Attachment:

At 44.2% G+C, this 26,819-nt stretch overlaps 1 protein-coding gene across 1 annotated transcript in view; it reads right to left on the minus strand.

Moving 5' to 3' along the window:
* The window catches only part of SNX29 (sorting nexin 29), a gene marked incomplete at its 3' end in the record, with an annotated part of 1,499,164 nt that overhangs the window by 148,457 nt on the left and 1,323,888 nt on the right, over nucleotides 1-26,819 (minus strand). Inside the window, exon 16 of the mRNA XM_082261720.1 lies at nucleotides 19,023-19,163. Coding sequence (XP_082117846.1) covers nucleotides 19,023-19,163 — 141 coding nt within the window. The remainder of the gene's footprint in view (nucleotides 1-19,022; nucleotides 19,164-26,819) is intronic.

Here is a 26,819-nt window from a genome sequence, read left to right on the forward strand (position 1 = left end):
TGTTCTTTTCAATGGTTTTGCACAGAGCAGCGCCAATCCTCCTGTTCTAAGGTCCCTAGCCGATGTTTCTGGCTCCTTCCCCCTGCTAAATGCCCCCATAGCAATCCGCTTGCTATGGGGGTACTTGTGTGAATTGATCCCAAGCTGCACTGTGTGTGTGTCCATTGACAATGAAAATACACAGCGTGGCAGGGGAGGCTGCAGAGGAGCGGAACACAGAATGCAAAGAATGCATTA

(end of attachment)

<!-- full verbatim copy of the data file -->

At 44.2% G+C, this 26,819-nt stretch overlaps 1 protein-coding gene across 1 annotated transcript in view; it reads right to left on the minus strand.

Moving 5' to 3' along the window:
* The window catches only part of SNX29 (sorting nexin 29), a gene marked incomplete at its 3' end in the record, with an annotated part of 1,499,164 nt that overhangs the window by 148,457 nt on the left and 1,323,888 nt on the right, over nucleotides 1-26,819 (minus strand). Inside the window, exon 16 of the mRNA XM_082261720.1 lies at nucleotides 19,023-19,163. Coding sequence (XP_082117846.1) covers nucleotides 19,023-19,163 — 141 coding nt within the window. The remainder of the gene's footprint in view (nucleotides 1-19,022; nucleotides 19,164-26,819) is intronic.

Here is a 26,819-nt window from a genome sequence, read left to right on the forward strand (position 1 = left end):
TGTTCTTTTCAATGGTTTTGCACAGAGCAGCGCCAATCCTCCTGTTCTAAGGTCCCTAGCCGATGTTTCTGGCTCCTTCCCCCTGCTAAATGCCCCCATAGCAATCCGCTTGCTATGGGGGTACTTGTGTGAATTGATCCCAAGCTGCACTGTGTGTGTGTCCATTGACAATGAAAATACACAGCGTGGCAGGGGAGGCTGCAGAGGAGCGGAACACAGAATGCAAAGAATGCATTA